It is quite common for electricity generators to offer unsecured capital instruments to New Zealand and non-resident investors. Yes, even those generators that are SOEs. In that respect the sharemarket really is only a capital-raising instrument. I don’t hear shrieks of privatisation every time Meridian offers unsecured notes to investors.

        • RedLogix 1.1.1.1

          If there isn’t access to foreign capital then it wouldn’t enhance the liquidity of the sharemarket very much.

          Well unless you are imagining that there is some means by which resident shareholders have an advantage over non-resident shareholders, then your claim ‘and good for New Zealand investors’ is pretty very much diluted.

          I don’t hear shrieks of privatisation every time Meridian offers unsecured notes to investors.

          Not unusual for public entities to raise capital in all sorts of ways, but ‘unsecured notes’ are quite different to shares that confer ownership. Indeed if one shareholder gains enough shares, they can control the company; something no amount of ‘unsecured notes’ will achieve.

        • stormspiral 1.1.1.2

          ‘I don’t hear shrieks of privatisation every time Meridian offers unsecured notes to investors.’

          No. You wouldn’t hear a thing, Tim. Most electricity and other consumers wouldn’t know one end of a sharemarket from another.

          Also, precisely what percentage of traders in NZ are represented on the sharemarket? 20? 25%?

          Seems like disproportionate power in the hands of a minority.

          Yes. I know more people than that invest in shares, but no way is this a majority.

          So why the bowed heads and hands raised in worship of what the sharemarket does? I’m talking logic here; not deep economic theory. And it is theory; not hard science.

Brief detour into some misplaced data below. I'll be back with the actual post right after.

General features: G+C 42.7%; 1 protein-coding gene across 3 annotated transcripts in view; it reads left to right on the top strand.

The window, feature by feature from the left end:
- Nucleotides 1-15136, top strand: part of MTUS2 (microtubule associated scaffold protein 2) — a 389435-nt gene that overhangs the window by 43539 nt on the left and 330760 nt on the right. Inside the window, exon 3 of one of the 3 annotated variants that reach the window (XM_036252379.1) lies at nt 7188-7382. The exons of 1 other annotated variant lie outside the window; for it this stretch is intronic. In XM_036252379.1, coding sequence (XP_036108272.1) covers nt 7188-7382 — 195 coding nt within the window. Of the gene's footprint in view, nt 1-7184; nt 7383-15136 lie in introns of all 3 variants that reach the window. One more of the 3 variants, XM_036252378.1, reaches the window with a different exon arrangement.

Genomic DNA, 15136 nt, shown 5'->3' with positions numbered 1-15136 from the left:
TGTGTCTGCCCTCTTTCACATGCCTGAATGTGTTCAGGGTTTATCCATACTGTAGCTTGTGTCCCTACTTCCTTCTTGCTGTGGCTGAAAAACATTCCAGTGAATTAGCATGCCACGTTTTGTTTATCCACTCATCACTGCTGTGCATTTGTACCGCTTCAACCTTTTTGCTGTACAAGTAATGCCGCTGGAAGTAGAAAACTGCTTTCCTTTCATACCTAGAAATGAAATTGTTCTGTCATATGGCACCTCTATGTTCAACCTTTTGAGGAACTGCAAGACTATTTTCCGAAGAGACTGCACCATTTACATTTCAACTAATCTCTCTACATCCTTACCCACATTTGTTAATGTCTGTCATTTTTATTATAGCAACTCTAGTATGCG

And it isn’t essential for NZ to follow overseas trends as far as we do. Certainly export sales are important, and what we spend overseas; in fact they are the vital ingredients, I’d have thought. As for exchange rates and such. Just who are they important to? other than the sharemarket?

          Catch 22. Just not logical.

          • Tim Ellis 1.1.1.2.1

            Yes. I know more people than that invest in shares, but no way is this a majority.

            So why the bowed heads and hands raised in worship of what the sharemarket does? I’m talking logic here; not deep economic theory. And it is theory; not hard science.

            No, I’m not raising my hands in worship of what the sharemarket does. I don’t personally invest in individual shares in the NZ sharemarket. It is too small and lacks liquidity. The reason why there aren’t many more New Zealand shareholders in the market is because there aren’t adequate levels of liquidity or stocks to make it worthwhile. That’s the whole point. If you raise liquidity levels and increase stocks and open up capital to more investors, more people will invest.

            Most New Zealanders have a lot of their savings and capital tied up either in their own homes or if they have surplus capital in investment property. Only a small number invest in shares and other investment instruments. As an economy we need real liquidity in productive assets.

            Why is a liquid market important? Because a liquid market is dynamic and innovative. It provides capital to invest in productive businesses. Productive businesses with access to easy capital creates economic growth and jobs.

            Investors receiving an economic return from productive assets become much more financially literate.

            • Pascal's bookie 1.1.1.2.1.1

              “Why is a liquid market important? Because a liquid market is dynamic and innovative. It provides capital to invest in productive businesses.”

              http://www.nytimes.com/2009/07/24/business/24trading.html?_r=2&partner=rss&emc=rss

            • BLiP 1.1.1.2.1.2

              Far out – that’s spooky! Who in their right mind would trust the infrastructure of the nation to the manipulators of the stock market!

            • stormspiral 1.1.1.2.1.3

              Really?

              Where is your hard evidence for your statements about market liquidity?

              You know what you are saying is simply based on theory, on what you learned at varsity or wherever. And that doesn’t make you accurate nor claircoyant.

            • RedLogix 1.1.1.2.1.4

              PB.

              Yeah I read that NYT article and shook my head.